Instructions for Love by June Shaw (Review)

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Rugged plantation owner DANE CANCIENNE knows how to love, but anger now fuels him. He cherished his wife and death took her. Now he’s steeled his heart against letting another woman cause him such anguish. After a fast-talking New Yorker arrives at his doorstep, he determines he must get the beautiful stranger to leave before she softens his heart enough to make him consider taking another chance on love.

LACI WESTLAKE flies down to Louisiana’s bayou country for her beloved Aunt Tilly’s funeral where someone hands her an envelope with a strange request. If Laci follows what her late aunt asks of her, she’ll probably lose everything she has. And if she carries out those wishes, will it happen soon enough to discover she has arrived at the perfect place and located the perfect man for her?

  • File Size: 356 KB
  • Print Length: 178 pages

JUNE SHAW: My debut novel was published some time after I became a widow with five children. My ninth grade English teacher ignited my dream of becoming a writer, but my life was busy, my dream long deferred. How exciting it is to see my lifelong dream come to pass.

My mystery series has been compared to writing by Janet Evanovitch and Agatha Christie. It’s been called suspenseful and fun. It’s certainly been fun for me. Deadly Ink nominated Relative Danger for their David award for Best Mystery of the Year. I’m honored and thrilled–and love to hear from readers.

I’ve also written a book about my amazing mom that can help anyone getting older. And I’ve plunged into writing for children with HOW TO TAKE CARE OF YOUR PET GHOST. I sure hope you’ll explore some of my works. Thanks! June


June Shaw captured the true south in her book INSTRUCTIONS FOR LOVE. While the storyline was more of fairytale like than real, I found the book to be an enjoyable read.

Being from the South, June Shaw accurately captured the Southern slowness of life and the culture where so many others have attempted and failed. The moss swaying in the Oaks, the bayous and canals, the wildlife, the plantation life, the cane fields, the slave quarters, and T-Fred’s Diner (perhaps by another name,) the local seafood joint are all places that exists in Southern Louisiana today.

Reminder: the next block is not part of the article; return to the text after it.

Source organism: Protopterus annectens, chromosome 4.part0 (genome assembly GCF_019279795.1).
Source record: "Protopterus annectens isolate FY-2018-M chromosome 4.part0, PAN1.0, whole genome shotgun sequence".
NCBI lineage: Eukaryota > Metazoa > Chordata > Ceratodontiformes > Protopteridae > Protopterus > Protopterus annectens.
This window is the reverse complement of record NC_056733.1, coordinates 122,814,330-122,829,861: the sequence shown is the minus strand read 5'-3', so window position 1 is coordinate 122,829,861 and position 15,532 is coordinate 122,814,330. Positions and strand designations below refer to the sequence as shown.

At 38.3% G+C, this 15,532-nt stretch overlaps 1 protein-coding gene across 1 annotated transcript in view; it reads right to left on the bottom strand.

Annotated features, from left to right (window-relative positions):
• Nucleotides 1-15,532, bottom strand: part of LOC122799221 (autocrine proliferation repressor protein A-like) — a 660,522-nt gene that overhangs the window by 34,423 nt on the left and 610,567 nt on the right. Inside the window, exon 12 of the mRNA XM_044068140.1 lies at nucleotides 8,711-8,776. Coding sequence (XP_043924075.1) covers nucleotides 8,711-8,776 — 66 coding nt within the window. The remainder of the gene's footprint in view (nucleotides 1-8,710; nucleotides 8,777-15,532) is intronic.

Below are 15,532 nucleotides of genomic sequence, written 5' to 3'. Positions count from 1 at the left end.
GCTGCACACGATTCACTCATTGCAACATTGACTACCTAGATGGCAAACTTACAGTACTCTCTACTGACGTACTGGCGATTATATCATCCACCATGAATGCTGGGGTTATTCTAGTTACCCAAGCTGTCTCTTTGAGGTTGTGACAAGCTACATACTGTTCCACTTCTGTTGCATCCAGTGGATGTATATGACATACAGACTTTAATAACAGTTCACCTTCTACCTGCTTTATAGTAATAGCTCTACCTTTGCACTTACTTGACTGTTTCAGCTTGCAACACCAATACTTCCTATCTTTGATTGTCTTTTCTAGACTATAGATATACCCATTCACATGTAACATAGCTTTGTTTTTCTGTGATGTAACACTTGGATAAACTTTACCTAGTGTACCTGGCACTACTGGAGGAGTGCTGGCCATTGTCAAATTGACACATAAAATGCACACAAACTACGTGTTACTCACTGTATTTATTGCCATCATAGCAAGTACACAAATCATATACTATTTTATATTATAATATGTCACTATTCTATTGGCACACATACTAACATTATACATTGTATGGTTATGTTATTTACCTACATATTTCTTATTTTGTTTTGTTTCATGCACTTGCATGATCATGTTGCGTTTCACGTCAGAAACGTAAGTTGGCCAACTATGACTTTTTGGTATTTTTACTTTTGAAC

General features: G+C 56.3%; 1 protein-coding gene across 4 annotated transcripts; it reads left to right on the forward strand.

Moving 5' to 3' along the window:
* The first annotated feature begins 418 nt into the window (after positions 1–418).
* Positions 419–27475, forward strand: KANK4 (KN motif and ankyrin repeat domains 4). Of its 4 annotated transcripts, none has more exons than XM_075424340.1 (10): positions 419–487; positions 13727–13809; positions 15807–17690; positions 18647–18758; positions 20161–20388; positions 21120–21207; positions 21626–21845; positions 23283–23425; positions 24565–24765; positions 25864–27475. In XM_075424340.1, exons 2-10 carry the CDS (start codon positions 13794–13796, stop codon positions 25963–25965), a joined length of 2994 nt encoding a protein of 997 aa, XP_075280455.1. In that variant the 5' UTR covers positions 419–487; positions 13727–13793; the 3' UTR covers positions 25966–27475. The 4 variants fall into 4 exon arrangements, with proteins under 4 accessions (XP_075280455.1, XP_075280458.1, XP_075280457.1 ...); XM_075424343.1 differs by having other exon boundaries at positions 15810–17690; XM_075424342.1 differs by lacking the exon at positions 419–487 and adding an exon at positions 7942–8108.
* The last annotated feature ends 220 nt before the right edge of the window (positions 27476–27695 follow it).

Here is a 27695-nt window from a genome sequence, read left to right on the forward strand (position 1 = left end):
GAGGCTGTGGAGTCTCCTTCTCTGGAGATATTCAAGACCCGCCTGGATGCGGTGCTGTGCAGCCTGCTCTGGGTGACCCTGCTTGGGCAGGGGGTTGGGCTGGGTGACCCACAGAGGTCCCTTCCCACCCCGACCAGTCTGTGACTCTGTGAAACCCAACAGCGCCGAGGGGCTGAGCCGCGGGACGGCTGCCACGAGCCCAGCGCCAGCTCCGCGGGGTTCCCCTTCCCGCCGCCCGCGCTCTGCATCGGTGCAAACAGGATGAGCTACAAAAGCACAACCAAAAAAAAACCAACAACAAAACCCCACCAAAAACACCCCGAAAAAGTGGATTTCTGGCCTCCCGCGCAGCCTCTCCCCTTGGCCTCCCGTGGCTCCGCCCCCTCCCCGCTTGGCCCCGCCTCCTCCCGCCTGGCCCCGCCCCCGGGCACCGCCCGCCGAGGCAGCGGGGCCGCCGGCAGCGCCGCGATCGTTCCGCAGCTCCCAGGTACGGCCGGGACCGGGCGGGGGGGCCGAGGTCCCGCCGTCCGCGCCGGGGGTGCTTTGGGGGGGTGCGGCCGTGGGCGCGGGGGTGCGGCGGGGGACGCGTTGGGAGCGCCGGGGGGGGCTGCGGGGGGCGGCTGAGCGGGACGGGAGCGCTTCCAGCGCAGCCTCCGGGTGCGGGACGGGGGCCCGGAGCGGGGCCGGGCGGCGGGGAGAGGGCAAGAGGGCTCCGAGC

Where some reviews have criticized  a lack of development in the story line and characters, I felt there was a story between the lines. Love can develop at quick pace when two people are right for each other. I can understand where some readers thought perhaps Dane went from grieving to being in love in a blink of an eye. Had they read at a Southerner‘s pace, they would have seen that Dane was a grieving man ready to move on. And Erin, as with many people thrown into the Southern bayou culture, was a fish out of water.

A culture exists in Southern Louisiana that exists nowhere else. I, myself, was a fish out of water – and still am most of the time – in a culture still deeply embedded in its past and immersed in its Cajun French Culture; something that is difficult for an outsider to understand – “Erin rushed down here and found Louisiana’s southern end flat and its occupants’ accents swelling around her almost as heavy as their air.”

Tilly’s request for Erin to spend four days before heading back to New York may sound a little farfetched at first sight, but Southern mamas always seem to know what their children need. And the trickery? Well, let’s just say it’s not beyond the realm of reality.

June pulled straight from her surroundings. Never is this more evident in this quote, “But you’re a woman.” T-Fred gave her mop of orange hair a toss to the side of her chubby face. “Yep, that’s what they tell me.” “But your name…” Erin’s nose made a cute scrunch. “My dad was Fred. His first kid was gonna be named after him, no matter what. And I don’t think you’re from around here, but lots of people get the T stuck in front to make a nickname, the T meaning little.”

You’d have to experience the culture to know just how true that quote is. I would be hard pressed to name one person down on the bayou that doesn’t have a nickname or a “T” in front of their name. And, everyone knows everyone elses’ business, or they will real soon.

There were a few drawbacks in the book, but not enough to mention. It’s a fast-moving romance at a slow-moving pace (a Southern thing.) The writing was good and I liked that the area and story was depicted accurately without using the Cajun dialect that often makes a book difficult to read. I am giving INSTRUCTIONS FOR LOVE four stars.

I was given a copy of this book in exchange for an honest review.

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